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Seminar 22/11: Daniel Field

posted Nov 16, 2017, 5:16 AM by Allison Hsiang
Our next SPG talk will be next Wednesday (Nov. 22) and given by Daniel Field, who is a 50th Anniversary Prize Fellow in the Department of Biology and Biochemistry at Bath. Daniel will speak about phylogenetic and biogeographic applications to understanding avian palaeobiology.

Please note that this seminar will be held in the Vintergatan conference room, rather than in the usual location.


Title: Birds, Fossils, and Lingering Question Marks: New Frontiers in Avian Phylogenetic Palaeobiology
Date: November 22, 2017
Time: 15:00-16:00
Place: Vintergatan conference room (map; upper level meeting rooms)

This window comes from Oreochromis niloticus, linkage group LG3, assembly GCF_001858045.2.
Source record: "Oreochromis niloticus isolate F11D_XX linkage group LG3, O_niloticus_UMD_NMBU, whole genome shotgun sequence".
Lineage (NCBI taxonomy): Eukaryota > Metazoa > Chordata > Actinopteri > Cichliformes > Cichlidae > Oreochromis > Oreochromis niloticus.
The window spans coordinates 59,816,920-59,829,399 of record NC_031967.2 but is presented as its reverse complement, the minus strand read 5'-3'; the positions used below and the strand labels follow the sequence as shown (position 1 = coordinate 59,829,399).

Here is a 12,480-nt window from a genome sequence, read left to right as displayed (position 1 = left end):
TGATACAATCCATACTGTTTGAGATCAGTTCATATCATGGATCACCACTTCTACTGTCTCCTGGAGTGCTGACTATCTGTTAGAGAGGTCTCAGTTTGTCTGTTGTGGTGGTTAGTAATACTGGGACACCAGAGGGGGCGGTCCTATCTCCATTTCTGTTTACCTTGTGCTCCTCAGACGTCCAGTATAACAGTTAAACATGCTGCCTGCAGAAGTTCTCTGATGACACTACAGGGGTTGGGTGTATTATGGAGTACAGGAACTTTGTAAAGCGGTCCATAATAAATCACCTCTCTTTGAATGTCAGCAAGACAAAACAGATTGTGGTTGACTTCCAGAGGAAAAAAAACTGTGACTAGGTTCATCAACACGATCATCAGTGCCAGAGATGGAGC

Abstract: Birds are among the most diverse and ubiquitously distributed tetrapod clades; they inhabit a myriad of different environments, and exhibit incredible disparity in their forms and lifestyles. Unraveling how, when, and why this diversity has arisen demands an appeal to the fossil record of crown birds (Neornithes), as fossils provide us with the only direct evidence of neornithine evolutionary history. Additionally, understanding the origins of the features that make birds unique—such as feather-assisted flight—forces us to look outside of Neornithes to the avian stem lineage, where the nature, timing, and order of character transformations are only accessible through fossils. I will discuss recent macroevolutionary advances related to crown birds and their close relatives among non-avian dinosaurs, covering questions like “How did the ancestors of modern birds survive the end-Cretaceous mass extinction event that eliminated their stem-group relatives?”, and “How and why have the biogeographic distributions of modern bird groups changed throughout their evolutionary history?”, with an appeal for the development of analytical methods suited to accommodating the complexity of macroevolutionary patterns revealed by the fossil record.

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